Controlled chaos: EM Science Olympiads say they would recommend it to others

By LeAnn R. Ralph

ELK MOUND —  It’s like “competitive school.”

At least, that’s how Austin Altmann, a senior at Elk Mound High School, describes Science Olympiad.

Austin’s Science Olympiad teammate, Gabe Anderson, also a senior at Elk Mound High School, says that the Science Olympiad meets are both very intense and quite a lot of fun.

Austin says that Gabe is the “idea man.”

Gabe says that Austin is the one who makes his ideas work.

Austin and Gabe, along with more than a dozen other students from Elk Mound High School, traveled to Ohio for a Science Olympiad meet earlier in January after being invited along by Boyceville High School.

Boyceville has had a highly successful Science Olympiad program for a number of years.

Elk Mound started the Science Olympiad program last year with 30 students.

This year the program has 60 students.

What is it?

So what is Science Olympiad?

At its most basic, Science Olympiad is a competition among high schools. Each school has multiple teams that solve specific problems in specific categories.

But that’s where the simplicity ends.

The problems are highly technical, and the solutions involve math, physics, biology, and sometimes building a machine or another device to achieve a task.

“The teams are split up, and you can only have seven seniors on a team. There are usually 15 people on a team, and you have to fill up a certain number of events in order to participate as a team,” Gabe explained.

“You assign the different people to different events, usually three or four events. If you place in the events, then it is counted as your team placing. The team can place overall at meets as well. You are scored as a team,” he said.

“A school can have multiple teams. Gabe and I are a group, and we compete in our own events, but we have other teams from our school competing in those same events,” Austin said.

“We do technical problem solving. Sometimes you have to do an experiment and then take a test on it,” Gabe said.

“And we do experimental design. They give you random materials, and you have to design an experiment from it and do a write-up on it,” he said.

“They usually do not give any directives on what it is supposed to be about. It’s like a physics lab,” Austin said.

“We are doing Code Busters too, which is a new event. We decode things. It’s like cryptography,” he said, adding that it involves modular algebra “and some weird math I don’t understand yet.”

“A lot of other schools have had this for so long, they know what to study. With our school, you need to learn these things and see how well you can learn them as fast as possible. It has mostly been random for us, to see what’s going to happen,” Austin said.

Austin is planning to study aerospace engineering at the University of Minnesota.

Gabe is planning to attend UW-Stout with a double major in computer engineering and some other form of engineering, possibly plastics.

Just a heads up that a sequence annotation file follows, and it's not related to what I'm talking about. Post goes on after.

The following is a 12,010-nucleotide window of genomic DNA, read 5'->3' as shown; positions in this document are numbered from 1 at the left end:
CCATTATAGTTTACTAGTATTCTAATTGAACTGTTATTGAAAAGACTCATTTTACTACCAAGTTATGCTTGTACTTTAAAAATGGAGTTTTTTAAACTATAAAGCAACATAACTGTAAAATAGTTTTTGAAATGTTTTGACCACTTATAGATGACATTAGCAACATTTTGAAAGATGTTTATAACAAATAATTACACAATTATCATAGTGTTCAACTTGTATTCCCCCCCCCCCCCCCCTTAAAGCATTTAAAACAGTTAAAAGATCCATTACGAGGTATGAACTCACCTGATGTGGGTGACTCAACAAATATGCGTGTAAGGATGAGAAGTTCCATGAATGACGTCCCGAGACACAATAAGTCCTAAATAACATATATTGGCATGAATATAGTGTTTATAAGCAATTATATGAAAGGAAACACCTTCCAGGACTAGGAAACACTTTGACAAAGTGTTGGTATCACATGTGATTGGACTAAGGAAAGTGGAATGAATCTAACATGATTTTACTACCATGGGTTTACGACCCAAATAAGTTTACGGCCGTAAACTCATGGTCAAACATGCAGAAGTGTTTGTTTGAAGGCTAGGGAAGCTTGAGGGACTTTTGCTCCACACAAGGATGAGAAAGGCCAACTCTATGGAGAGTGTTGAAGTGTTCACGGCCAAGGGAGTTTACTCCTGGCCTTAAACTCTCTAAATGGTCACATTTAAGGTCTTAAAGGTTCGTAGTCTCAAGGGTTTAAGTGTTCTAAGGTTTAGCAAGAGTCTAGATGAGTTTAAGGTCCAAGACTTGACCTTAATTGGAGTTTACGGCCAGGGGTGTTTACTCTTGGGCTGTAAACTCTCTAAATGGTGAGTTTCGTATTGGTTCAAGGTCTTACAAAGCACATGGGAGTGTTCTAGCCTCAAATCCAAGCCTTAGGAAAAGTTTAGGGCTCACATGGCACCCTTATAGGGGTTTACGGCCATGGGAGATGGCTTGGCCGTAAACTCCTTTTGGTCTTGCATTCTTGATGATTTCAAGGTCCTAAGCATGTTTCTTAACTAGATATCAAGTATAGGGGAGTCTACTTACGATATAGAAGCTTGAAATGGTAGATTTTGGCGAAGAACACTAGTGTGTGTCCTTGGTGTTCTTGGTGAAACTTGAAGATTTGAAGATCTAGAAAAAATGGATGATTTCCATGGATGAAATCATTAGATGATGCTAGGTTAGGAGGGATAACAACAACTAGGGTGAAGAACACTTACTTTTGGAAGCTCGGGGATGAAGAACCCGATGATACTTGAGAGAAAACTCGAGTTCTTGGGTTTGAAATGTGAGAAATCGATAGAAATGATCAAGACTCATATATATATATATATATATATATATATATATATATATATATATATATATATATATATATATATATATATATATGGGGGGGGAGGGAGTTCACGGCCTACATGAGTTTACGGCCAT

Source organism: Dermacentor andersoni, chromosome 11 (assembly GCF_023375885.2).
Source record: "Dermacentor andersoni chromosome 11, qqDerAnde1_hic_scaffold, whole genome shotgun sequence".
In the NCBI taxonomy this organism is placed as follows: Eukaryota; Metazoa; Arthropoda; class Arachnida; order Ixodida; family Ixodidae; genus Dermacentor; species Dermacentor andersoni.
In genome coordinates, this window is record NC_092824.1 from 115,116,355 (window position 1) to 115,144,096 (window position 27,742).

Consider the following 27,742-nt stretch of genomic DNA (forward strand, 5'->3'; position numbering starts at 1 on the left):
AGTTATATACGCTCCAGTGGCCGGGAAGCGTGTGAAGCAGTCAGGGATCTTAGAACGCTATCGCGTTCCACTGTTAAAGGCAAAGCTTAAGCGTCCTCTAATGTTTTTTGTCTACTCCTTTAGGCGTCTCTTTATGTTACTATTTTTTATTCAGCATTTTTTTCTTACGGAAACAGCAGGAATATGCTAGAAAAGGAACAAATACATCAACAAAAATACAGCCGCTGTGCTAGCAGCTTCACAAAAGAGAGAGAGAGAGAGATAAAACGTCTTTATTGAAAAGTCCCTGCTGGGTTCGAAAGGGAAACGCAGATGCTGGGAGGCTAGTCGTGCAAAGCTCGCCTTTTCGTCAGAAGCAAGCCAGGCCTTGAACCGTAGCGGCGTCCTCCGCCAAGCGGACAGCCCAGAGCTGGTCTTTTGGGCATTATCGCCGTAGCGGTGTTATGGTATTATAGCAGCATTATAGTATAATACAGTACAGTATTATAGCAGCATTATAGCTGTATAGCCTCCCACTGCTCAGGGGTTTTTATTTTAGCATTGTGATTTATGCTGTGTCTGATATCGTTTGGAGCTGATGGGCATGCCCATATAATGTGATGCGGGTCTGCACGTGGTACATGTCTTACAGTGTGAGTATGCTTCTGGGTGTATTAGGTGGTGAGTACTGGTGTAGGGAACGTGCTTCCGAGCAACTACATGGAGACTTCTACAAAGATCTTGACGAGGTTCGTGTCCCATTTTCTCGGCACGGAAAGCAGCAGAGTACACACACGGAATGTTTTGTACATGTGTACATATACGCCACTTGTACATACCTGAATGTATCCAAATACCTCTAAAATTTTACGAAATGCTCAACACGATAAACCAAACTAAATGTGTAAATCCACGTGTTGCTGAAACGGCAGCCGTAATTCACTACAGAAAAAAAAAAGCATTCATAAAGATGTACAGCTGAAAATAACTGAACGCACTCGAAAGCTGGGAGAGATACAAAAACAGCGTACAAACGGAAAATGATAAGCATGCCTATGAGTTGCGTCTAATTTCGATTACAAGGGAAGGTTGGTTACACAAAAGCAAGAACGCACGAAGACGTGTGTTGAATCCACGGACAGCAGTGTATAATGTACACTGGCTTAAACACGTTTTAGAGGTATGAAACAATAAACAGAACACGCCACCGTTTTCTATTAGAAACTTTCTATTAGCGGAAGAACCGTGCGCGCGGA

Technical

At the Ohio Science Olympiad meet, Austin and Gabe competed in Experimental Design, Technical Problem Solving, and Compound Machine.

“In Compound Machine we had to make a series of two levers and then you’re supposed to use those levers to determine the weight of a mass using a known mass and unknown mass. Ours did not really work very well. Then you have to take a test on pulleys, levers and incline planes,” Gabe said.

One of the tasks at the Ohio meet involved finding the bending of light with laser pointers, Austin said.

“They give you all these different prisms and sources of water, so we were a little out of our league,” he said.

Ohio “gave us a huge perspective (on what we need to achieve). This is a national base. It’s not like how we compare to our district. This is how some of the top schools in the country are doing and how we stack up against them,” Austin said.

Schools

The Science Olympiad program at Elk Mound is starting to hit its stride.

“We started with 60 this year, so we doubled in size (over last year). We really grew. It’s something different and something new. Something different from athletics. They get to meet other people and work with other people,” said Jodie Simet, a science teacher at Elk Mound High School and the advisor for Science Olympiad.

“Our region has been described as being much more intense than the other regions. So we have the really hard competition. If we would go north or east of Wisconsin, the competition is a lot easier,” she said.

“We have all the other good schools pushing us,” Austin said.

“Boyceville is a big one. They have done so much to help us. They invited us to Ohio. And they have motivated a lot of kids by what they can do. A lot their kids get medals at the national competition, and we have the potential to do that,” Simet said.

“Boyceville has such a strong program and such strong parental support. We’ll get there eventually,” she said.

Science Olympiad, as it turns out, is an activity where students from small schools in rural areas can excel.

“Sometimes I think kids think, ‘I go to a small school, and we don’t have the classes, and I’m not as smart as they are.’ But we can surpass them, and we have in some events,” Simet said.

“That’s what is really cool, seeing how you compete against a big school, how a small school can compare,” Austin said.